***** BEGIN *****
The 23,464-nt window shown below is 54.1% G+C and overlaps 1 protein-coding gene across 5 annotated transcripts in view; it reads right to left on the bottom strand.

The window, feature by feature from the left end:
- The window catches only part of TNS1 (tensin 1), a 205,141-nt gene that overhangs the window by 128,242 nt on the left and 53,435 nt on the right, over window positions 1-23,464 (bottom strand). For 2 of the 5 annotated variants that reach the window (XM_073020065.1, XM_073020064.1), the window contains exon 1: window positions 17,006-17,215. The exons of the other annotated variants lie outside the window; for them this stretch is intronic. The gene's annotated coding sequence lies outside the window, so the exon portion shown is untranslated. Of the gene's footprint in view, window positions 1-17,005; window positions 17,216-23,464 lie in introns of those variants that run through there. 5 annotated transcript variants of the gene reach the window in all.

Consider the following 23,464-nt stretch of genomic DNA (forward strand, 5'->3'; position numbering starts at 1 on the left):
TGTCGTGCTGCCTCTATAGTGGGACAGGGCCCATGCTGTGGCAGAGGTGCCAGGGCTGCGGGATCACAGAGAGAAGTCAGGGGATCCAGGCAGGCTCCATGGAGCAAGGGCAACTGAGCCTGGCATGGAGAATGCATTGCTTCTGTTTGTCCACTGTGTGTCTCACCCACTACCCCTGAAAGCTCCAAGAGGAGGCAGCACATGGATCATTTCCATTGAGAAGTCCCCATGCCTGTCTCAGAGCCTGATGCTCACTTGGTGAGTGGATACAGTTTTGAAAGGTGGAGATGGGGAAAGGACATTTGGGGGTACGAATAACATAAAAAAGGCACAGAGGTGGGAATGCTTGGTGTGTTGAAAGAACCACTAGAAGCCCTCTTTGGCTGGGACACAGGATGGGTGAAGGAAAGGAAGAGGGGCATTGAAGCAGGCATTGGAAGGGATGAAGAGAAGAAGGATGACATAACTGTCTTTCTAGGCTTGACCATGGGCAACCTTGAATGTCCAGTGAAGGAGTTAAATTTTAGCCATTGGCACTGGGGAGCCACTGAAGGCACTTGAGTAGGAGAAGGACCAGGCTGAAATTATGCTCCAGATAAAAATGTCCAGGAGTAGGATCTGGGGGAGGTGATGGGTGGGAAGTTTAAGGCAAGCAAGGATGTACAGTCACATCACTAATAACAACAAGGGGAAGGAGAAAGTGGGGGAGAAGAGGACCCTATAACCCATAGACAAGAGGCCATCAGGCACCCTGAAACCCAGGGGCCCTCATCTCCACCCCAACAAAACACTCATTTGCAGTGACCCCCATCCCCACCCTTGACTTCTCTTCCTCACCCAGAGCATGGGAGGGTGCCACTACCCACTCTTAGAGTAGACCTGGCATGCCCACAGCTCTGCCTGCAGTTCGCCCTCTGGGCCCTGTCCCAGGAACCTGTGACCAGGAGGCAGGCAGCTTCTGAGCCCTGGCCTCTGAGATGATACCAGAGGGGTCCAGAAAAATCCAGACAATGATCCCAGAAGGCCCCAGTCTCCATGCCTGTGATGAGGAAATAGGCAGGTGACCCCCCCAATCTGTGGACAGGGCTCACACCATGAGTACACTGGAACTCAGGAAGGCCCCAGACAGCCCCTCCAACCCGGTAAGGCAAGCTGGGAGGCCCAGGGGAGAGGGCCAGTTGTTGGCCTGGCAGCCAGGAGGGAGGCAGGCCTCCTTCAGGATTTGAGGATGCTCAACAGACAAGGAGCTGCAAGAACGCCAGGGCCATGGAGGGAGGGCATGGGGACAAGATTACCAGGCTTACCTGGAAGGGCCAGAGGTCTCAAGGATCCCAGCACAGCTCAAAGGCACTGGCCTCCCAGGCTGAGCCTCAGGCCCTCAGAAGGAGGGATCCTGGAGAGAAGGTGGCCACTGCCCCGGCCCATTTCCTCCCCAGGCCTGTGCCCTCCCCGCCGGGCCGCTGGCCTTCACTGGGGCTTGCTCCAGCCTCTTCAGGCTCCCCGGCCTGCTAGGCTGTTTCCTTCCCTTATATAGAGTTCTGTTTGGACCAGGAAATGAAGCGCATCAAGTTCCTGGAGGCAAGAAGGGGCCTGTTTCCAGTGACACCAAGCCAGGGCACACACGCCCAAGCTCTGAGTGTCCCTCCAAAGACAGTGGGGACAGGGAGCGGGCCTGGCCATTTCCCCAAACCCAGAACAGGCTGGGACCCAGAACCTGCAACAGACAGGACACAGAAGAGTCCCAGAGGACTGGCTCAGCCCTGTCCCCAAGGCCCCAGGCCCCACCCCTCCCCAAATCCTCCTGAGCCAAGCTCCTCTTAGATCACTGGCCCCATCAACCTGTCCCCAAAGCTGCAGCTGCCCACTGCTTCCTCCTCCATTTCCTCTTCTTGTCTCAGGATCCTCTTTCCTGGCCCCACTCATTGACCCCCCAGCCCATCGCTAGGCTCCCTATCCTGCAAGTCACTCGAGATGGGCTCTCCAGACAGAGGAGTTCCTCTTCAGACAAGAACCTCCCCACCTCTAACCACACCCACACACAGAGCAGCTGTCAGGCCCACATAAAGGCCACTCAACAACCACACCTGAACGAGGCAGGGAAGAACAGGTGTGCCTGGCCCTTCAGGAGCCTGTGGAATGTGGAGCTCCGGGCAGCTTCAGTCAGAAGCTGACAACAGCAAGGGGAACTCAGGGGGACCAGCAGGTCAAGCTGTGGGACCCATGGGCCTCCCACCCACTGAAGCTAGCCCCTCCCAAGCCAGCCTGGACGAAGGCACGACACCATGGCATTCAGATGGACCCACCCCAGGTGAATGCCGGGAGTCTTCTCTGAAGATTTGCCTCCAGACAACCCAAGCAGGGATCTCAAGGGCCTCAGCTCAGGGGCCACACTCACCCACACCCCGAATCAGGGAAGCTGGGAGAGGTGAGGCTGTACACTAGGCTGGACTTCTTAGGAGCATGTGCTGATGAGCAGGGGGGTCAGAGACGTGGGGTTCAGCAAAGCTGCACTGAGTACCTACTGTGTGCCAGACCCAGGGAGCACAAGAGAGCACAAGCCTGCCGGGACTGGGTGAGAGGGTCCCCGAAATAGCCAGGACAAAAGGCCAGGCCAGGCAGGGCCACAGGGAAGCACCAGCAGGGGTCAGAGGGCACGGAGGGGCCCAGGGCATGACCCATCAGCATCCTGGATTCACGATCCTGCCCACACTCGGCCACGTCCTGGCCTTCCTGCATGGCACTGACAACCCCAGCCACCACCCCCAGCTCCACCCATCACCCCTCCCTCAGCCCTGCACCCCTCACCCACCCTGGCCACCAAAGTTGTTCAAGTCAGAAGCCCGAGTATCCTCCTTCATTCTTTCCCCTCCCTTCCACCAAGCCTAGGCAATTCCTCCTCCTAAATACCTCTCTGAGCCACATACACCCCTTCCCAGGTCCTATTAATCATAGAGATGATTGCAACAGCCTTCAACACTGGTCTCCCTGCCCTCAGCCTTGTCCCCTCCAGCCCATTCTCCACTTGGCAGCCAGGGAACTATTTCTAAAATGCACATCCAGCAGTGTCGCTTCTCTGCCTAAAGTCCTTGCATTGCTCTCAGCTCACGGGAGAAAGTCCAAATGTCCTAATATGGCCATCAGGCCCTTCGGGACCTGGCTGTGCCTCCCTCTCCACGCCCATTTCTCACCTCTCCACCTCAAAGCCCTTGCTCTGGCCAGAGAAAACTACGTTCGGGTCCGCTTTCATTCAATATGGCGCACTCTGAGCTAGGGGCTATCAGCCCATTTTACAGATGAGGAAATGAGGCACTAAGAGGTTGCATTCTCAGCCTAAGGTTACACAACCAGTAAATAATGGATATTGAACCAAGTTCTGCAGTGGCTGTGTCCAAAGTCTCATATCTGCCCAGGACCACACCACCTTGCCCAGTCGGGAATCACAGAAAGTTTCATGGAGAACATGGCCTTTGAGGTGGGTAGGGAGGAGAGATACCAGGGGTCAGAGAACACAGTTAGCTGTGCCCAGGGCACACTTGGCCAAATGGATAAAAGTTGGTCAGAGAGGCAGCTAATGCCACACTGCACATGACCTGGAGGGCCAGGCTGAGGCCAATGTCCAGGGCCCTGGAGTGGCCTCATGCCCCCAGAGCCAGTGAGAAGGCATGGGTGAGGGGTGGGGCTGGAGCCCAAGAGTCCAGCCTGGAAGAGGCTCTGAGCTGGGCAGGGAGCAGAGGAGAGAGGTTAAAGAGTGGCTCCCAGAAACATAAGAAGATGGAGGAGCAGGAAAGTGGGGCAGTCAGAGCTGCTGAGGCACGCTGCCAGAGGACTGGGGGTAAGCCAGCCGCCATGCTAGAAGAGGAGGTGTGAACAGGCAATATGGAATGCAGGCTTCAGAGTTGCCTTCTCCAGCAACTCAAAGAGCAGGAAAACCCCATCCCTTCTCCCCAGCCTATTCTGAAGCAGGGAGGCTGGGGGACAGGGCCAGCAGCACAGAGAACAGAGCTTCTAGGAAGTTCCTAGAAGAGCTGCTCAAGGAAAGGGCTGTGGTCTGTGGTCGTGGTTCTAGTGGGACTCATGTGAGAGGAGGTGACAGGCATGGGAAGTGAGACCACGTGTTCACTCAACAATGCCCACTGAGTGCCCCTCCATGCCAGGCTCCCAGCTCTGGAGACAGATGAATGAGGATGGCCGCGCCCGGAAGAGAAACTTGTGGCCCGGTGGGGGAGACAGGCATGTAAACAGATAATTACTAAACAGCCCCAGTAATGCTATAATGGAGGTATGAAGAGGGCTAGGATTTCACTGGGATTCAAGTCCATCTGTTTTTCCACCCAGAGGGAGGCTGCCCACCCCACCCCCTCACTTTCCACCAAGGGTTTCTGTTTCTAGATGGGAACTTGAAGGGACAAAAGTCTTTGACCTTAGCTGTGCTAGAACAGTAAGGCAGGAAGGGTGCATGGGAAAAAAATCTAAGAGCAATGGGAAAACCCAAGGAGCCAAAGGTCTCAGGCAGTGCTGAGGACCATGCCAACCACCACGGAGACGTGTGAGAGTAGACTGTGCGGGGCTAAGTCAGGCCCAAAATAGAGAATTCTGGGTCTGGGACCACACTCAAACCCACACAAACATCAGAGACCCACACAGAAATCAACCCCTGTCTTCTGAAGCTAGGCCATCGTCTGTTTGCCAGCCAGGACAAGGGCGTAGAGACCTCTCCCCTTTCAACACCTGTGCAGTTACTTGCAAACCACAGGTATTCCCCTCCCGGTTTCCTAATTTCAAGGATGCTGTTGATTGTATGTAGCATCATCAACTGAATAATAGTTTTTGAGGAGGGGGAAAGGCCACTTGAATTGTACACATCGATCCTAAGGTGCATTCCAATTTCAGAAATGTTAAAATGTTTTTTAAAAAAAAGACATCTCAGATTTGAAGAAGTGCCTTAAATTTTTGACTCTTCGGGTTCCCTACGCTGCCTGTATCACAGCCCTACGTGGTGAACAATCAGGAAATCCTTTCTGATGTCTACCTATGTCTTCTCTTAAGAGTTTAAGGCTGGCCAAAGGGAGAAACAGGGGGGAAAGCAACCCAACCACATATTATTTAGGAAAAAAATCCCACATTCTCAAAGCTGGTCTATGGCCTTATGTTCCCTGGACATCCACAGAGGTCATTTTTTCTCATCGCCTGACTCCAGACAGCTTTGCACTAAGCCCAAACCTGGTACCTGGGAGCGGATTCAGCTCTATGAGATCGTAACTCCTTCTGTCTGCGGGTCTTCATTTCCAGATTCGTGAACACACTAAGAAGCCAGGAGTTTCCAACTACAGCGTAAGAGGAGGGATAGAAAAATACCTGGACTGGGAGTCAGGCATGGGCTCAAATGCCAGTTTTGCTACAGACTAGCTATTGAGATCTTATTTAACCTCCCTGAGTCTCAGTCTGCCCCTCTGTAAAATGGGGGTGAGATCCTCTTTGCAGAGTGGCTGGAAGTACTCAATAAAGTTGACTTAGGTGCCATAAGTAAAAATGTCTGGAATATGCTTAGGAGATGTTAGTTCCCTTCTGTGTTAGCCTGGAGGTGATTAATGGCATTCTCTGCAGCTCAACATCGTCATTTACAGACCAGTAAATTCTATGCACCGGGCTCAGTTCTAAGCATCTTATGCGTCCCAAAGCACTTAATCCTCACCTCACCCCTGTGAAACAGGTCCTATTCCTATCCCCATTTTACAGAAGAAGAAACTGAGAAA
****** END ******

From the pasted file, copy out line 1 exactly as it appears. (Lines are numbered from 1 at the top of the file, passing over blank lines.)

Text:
The 23,464-nt window shown below is 54.1% G+C and overlaps 1 protein-coding gene across 5 annotated transcripts in view; it reads right to left on the bottom strand.